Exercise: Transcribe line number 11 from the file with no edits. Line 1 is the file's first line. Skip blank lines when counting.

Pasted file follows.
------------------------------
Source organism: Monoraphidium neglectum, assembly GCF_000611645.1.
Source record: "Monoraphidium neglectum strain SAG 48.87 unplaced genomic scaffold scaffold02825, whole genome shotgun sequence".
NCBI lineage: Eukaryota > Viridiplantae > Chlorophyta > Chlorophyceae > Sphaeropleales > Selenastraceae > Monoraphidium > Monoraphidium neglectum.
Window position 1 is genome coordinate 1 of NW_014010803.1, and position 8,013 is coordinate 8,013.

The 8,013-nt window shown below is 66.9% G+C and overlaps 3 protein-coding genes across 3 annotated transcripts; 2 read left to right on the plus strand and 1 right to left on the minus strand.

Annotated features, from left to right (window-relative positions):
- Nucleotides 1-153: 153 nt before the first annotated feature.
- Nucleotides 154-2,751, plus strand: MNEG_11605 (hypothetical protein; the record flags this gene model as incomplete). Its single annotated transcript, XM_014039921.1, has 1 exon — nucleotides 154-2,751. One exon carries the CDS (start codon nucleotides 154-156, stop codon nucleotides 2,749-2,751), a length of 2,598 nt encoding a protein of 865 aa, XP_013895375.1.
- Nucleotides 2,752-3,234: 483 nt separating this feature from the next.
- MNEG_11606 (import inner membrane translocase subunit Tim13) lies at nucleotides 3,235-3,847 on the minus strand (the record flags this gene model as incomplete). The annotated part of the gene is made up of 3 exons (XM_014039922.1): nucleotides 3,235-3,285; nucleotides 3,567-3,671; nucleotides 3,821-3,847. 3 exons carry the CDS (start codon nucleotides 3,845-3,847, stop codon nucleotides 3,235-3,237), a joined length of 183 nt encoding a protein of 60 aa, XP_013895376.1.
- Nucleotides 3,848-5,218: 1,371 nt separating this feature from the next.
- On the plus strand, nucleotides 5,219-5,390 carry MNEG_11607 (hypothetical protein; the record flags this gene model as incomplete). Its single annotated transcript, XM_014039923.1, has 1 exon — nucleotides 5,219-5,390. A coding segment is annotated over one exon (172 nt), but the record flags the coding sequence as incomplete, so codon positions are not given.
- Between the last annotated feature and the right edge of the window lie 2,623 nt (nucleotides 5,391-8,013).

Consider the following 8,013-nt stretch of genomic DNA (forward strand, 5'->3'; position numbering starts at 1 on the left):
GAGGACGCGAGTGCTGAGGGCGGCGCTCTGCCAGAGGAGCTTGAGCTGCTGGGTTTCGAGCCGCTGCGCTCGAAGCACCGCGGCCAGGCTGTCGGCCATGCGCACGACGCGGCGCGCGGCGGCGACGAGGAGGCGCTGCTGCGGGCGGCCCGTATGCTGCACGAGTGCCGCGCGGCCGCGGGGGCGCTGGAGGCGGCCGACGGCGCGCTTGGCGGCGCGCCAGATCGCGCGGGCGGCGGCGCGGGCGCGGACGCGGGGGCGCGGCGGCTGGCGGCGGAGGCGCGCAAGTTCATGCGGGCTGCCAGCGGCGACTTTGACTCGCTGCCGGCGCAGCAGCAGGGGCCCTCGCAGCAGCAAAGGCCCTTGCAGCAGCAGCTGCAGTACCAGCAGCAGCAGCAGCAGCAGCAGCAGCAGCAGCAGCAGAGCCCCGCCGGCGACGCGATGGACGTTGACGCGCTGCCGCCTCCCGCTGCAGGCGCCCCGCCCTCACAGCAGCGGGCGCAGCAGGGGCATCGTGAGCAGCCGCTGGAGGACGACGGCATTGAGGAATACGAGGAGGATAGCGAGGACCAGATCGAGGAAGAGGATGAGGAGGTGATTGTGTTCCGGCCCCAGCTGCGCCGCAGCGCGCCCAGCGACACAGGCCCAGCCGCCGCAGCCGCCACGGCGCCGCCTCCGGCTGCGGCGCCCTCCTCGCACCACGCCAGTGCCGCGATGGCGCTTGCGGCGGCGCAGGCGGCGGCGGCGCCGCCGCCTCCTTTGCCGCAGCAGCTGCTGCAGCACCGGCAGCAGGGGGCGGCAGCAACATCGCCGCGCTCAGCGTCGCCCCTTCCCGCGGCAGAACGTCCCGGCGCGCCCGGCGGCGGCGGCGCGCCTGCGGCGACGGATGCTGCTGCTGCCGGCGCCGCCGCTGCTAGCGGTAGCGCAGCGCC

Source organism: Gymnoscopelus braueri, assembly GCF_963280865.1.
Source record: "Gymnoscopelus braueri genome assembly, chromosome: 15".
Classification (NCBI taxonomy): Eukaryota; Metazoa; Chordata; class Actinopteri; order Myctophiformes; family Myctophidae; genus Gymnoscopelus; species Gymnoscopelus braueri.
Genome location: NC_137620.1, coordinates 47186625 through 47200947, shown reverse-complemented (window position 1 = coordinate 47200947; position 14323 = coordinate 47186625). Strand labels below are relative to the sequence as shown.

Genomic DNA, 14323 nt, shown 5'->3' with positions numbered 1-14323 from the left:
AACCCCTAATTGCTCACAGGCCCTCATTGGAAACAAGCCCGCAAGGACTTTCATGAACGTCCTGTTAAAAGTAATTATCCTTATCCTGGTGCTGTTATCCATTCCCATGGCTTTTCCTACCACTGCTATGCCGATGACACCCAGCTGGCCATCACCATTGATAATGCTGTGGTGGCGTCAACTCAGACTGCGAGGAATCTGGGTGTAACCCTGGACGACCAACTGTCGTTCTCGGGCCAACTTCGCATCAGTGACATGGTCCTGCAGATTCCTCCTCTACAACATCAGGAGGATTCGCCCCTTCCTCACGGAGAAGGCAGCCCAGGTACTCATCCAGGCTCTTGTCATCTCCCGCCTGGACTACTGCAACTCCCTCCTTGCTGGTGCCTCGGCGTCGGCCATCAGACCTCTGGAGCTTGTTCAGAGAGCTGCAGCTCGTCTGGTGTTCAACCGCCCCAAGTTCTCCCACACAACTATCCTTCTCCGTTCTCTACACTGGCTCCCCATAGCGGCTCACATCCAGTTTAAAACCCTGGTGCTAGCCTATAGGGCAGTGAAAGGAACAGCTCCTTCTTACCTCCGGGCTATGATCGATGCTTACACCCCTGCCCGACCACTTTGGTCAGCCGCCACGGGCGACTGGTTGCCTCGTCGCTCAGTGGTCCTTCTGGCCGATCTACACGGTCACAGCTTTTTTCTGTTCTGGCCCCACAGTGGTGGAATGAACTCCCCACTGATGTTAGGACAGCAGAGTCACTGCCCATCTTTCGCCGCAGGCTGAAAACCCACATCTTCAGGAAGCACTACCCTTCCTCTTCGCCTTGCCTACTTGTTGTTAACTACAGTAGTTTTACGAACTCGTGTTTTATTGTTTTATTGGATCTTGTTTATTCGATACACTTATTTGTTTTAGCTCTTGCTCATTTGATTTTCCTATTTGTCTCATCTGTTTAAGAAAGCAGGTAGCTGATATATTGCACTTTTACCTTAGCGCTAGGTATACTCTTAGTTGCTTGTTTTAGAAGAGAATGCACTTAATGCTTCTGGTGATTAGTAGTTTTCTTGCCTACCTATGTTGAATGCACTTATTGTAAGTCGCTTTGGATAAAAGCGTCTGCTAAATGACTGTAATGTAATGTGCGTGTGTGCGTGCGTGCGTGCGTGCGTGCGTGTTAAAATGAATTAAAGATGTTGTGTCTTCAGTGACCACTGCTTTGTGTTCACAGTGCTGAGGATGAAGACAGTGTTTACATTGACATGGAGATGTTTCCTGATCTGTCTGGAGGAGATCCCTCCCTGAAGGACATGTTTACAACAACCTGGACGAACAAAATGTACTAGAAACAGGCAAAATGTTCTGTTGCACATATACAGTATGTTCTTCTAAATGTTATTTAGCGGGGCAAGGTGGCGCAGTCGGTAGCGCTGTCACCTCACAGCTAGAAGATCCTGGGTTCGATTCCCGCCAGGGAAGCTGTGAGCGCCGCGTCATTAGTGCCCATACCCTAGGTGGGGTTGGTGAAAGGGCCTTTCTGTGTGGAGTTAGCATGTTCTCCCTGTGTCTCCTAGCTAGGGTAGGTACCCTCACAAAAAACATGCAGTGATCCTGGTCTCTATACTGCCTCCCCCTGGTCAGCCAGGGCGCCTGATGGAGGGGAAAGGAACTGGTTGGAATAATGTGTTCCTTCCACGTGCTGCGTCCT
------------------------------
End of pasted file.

- Nucleotides 3,848-5,218: 1,371 nt separating this feature from the next.